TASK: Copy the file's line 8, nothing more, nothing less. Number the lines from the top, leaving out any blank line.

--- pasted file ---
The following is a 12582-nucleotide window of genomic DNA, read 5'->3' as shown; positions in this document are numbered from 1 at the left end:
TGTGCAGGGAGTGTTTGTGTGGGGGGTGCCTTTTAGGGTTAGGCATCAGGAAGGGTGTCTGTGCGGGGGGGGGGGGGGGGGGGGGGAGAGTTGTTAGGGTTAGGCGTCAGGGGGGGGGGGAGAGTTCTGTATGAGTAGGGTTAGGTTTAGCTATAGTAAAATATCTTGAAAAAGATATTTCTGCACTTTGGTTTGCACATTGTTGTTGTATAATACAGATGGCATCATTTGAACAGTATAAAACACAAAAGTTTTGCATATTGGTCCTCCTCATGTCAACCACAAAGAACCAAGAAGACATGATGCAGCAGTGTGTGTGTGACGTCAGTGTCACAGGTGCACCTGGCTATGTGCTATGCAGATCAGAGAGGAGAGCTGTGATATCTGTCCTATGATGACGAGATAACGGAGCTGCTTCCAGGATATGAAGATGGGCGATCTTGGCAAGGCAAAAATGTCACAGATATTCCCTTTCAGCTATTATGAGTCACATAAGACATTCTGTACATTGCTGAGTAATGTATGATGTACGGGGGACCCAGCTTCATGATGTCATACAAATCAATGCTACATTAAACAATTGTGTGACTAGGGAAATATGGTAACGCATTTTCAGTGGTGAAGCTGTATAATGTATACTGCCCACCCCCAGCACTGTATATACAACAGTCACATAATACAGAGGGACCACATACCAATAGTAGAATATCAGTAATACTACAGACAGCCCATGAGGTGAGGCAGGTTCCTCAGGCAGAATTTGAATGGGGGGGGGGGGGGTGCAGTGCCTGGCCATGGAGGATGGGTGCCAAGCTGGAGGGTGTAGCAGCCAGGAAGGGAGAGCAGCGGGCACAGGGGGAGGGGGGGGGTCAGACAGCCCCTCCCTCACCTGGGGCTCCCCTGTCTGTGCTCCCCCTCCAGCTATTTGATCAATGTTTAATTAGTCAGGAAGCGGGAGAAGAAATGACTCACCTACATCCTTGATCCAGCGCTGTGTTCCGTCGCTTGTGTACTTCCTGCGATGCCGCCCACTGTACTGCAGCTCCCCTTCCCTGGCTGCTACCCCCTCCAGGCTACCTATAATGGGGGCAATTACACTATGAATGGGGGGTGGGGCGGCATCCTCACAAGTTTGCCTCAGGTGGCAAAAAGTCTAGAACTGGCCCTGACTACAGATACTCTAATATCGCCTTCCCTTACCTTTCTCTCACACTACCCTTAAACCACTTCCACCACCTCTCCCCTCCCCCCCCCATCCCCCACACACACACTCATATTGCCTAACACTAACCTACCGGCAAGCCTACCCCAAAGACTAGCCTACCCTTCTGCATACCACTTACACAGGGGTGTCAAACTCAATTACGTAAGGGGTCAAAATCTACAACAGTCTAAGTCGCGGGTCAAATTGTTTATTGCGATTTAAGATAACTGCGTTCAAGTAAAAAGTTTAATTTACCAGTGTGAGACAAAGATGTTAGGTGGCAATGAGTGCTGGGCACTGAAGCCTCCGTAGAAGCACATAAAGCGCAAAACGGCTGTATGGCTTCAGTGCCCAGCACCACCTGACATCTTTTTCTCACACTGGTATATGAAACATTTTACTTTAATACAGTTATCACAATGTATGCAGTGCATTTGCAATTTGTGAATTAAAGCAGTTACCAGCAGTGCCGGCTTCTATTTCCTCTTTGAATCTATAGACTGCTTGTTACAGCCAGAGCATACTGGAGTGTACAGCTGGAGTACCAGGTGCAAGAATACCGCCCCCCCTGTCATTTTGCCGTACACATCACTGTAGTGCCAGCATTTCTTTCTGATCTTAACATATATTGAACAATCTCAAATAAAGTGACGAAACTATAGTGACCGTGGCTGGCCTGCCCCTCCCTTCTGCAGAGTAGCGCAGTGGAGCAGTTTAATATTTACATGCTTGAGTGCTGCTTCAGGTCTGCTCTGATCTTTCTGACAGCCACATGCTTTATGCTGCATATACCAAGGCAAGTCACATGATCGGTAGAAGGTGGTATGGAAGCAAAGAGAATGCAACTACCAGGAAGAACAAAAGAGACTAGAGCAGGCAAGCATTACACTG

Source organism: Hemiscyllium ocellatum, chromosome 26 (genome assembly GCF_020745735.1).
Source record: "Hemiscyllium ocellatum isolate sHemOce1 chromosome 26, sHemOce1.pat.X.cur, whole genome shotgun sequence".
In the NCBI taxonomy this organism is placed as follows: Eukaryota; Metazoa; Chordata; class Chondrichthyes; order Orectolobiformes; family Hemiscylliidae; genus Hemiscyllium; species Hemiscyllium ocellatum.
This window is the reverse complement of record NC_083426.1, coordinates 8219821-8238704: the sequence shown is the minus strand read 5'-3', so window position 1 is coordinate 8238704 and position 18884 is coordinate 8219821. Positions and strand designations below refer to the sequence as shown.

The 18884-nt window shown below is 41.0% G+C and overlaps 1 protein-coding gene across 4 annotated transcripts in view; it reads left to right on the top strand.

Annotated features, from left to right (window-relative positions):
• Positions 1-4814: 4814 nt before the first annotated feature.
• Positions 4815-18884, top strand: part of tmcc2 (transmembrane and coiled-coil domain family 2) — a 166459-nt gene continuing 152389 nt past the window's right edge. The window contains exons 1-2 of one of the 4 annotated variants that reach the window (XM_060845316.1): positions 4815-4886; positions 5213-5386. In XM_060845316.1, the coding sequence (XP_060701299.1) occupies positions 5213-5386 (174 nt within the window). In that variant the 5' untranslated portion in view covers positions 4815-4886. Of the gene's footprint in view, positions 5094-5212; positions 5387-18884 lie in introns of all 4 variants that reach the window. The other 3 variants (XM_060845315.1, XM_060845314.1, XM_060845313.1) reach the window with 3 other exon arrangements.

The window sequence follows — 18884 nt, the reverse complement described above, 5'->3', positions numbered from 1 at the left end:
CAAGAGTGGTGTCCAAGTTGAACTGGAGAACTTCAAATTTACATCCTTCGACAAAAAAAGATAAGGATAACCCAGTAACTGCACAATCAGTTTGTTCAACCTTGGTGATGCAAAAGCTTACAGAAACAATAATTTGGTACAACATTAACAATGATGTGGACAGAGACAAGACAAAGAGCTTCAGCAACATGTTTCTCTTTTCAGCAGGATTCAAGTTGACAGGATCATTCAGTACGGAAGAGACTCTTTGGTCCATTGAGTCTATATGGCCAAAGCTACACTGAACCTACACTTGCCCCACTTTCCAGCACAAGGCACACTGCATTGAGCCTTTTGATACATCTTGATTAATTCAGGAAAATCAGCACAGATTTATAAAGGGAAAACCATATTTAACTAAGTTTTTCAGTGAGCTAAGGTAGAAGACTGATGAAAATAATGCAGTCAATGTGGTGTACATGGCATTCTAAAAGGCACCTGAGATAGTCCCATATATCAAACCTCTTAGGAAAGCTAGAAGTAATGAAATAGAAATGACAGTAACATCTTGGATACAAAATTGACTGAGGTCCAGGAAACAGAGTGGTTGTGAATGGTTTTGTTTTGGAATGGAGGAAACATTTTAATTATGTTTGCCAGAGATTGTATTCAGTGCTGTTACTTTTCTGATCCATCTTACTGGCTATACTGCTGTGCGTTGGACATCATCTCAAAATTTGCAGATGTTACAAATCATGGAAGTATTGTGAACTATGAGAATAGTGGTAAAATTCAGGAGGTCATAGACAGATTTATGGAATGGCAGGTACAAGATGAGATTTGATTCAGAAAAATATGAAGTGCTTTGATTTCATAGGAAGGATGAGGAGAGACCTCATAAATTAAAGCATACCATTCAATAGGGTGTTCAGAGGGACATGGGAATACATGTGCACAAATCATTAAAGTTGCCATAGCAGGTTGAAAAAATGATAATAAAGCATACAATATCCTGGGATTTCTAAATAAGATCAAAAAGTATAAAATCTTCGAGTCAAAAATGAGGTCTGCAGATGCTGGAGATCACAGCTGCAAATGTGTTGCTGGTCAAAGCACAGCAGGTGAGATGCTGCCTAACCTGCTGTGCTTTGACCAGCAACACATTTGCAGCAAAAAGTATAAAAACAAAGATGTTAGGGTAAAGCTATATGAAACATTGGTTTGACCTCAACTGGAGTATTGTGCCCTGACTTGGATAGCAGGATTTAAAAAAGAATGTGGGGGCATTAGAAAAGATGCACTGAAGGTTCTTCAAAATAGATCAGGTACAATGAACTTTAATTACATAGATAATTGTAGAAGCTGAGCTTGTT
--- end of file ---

Annotated features, from left to right (window-relative positions):